In the run-up to November's parliamentary elections, President Hosni Mubarak's allies are silencing what remains of the independent media.
- By David KennerDavid Kenner is the Middle East editor at Foreign Policy. He is based in Beirut, Lebanon, and has been with FP since 2009 (a long time, he knows). He worked for FP previously in Cairo, where he covered the early days of the Arab Spring, and before that in Washington. He has attended Georgetown University and the American University of Beirut and has reported from Libya, Egypt, Gaza, Turkey, Lebanon, and Iraq.
For years, the newspaper al-Dostour has been one of the few independent voices in the Egyptian press. No longer: Its editor in chief, Ibrahim Eissa, was fired today for refusing to toe the government line.
The immediate reason for Eissa’s firing appears to be his plan to publish an article written by opposition leader and would-be presidential candidate Mohamed ElBaradei commemorating Egypt’s 1973 war with Israel. But in an exclusive interview with Foreign Policy, Eissa said that his dismissal had been planned since the paper was purchased by Sayyid Badawi, a businessman and head of Egypt’s Wafd Party, a liberal party that has nonetheless been co-opted by the regime. Eissa referred to Badawi as a member of Egypt’s "soft opposition" — someone publicly pushing for reforms, but who isn’t willing to challenge the regime in any serious way.
"They bought the newspaper for $4 million, just to stop me from writing," Eissa said. "They had begun interfering within one week of taking over the paper, and the sale was only finalized 24 hours before I was fired."
Eissa said that the controversy over the ElBaradei article was simply the latest attempt by al-Dostour‘s board of directors, chaired by Badawi, to censor controversial and anti-government content from the newspaper. ElBaradei, in his article (since published on al-Dostour‘s website by its staff), argues that the spirit of self-criticism and rational planning, which allowed Egypt to come back from its defeat in the 1967 war with its victory in 1973, is absent from President Hosni Mubarak’s regime. The board, Eissa said, was staunchly opposed to publishing the article: "They said that it would lead to revolution in Egypt."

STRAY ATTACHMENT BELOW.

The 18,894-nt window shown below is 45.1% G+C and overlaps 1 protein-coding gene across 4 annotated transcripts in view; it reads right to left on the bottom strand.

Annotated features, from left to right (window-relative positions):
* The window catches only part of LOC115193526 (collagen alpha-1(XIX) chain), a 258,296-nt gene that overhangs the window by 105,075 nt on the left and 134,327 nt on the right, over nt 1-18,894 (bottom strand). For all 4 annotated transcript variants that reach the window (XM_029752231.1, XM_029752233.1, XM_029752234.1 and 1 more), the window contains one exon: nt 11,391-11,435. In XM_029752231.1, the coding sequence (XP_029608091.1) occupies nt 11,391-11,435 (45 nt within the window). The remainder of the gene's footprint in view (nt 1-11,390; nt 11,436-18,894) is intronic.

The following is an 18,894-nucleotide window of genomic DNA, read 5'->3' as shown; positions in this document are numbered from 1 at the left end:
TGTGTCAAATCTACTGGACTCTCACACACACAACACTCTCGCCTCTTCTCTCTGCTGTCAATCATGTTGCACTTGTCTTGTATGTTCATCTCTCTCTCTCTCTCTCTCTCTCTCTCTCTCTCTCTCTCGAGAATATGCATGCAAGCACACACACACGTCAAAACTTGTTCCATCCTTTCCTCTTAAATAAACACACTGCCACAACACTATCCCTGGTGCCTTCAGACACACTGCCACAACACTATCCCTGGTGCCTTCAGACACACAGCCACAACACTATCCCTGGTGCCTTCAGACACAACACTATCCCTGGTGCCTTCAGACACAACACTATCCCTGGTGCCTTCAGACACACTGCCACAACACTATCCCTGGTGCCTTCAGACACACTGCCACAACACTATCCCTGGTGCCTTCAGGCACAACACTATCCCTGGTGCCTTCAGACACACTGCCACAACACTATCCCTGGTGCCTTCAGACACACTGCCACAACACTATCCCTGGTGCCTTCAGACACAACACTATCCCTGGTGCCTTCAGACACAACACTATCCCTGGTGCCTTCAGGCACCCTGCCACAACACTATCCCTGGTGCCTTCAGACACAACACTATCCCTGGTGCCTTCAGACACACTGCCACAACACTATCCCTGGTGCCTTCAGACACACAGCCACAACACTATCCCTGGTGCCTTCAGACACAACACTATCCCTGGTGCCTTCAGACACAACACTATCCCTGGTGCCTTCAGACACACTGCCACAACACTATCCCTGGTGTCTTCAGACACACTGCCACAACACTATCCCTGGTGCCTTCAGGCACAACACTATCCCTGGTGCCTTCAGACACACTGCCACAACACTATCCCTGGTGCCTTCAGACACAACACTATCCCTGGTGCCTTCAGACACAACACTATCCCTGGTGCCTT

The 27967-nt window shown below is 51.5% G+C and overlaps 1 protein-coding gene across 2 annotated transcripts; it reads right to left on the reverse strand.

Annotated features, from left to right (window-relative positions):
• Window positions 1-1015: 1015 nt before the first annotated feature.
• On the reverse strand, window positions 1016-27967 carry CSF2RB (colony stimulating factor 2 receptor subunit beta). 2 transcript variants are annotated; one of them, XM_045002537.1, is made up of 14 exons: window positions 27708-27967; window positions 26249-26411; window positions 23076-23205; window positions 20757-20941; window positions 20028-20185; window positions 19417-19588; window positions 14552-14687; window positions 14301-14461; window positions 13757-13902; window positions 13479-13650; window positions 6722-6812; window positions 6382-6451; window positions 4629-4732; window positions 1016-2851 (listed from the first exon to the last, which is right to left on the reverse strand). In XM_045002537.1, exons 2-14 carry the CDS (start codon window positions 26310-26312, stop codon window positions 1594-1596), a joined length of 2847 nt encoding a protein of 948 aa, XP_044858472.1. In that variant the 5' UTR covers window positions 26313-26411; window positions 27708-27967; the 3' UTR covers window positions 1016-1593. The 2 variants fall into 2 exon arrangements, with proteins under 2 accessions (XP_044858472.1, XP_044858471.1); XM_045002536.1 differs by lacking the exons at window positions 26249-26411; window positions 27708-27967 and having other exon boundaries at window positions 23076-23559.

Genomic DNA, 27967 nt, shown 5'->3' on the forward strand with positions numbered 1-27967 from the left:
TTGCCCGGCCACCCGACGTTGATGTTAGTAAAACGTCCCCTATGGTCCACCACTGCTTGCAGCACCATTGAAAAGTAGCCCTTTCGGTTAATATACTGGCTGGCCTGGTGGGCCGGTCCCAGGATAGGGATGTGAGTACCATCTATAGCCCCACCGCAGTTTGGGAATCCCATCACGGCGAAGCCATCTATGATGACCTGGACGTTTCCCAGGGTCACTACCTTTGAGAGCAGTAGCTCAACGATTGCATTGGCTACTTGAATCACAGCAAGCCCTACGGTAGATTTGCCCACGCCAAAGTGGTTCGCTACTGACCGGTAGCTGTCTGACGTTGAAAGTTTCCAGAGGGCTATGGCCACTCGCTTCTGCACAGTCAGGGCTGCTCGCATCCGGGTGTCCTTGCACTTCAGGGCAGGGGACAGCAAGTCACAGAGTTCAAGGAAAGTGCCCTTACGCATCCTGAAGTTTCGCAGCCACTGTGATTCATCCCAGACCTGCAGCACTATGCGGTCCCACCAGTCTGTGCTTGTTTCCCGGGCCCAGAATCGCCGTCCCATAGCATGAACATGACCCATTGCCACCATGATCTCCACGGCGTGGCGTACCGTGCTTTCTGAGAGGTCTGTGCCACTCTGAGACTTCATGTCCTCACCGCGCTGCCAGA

With the 82-year-old Mubarak laying the groundwork for his son Gamal’s succession to the presidency and Egyptian parliamentary elections scheduled for November, Eissa’s dismissal appears to be part of a larger effort to mute Egypt’s most vocal anti-government figures before this leadership transition. Some analysts, including other editors at al-Dostour, have suggested that Eissa’s firing might be an attempt by the Wafd to ingratiate itself with the government and thereby secure a larger number of seats in the parliamentary elections.
All signs suggest that the Egyptian government does not intend to loosen its grip on Eissa or allow the democratic process to run its course. A few weeks ago, a television show offering political commentary hosted by Eissa was canceled. Mubarak’ s regime has also shown little inclination to allow international monitors to observe the parliamentary elections.
Being silenced by government censors is nothing new for Eissa who, according to Foreign Policy contributor Issandr Amrani’s excellent profile, spent seven years as "persona non grata" in the Egyptian press after his first iteration of al-Dostour was shut down. However, he says that he will remain outspoken. "I will continue to be a part of the opposition and will continue to criticize the government," he said.
Eissa will no doubt continue to be as vocal as Mubarak’s regime will allow him — but can al-Dostour, which he labored to transform into a legitimate news source over the past five years, maintain its reputation as a bastion of Egypt’s independent press? Eissa spoke throughout the interview in Arabic, with his wife helping to translate his remarks — but he answered this last question in English himself: "Absolutely not."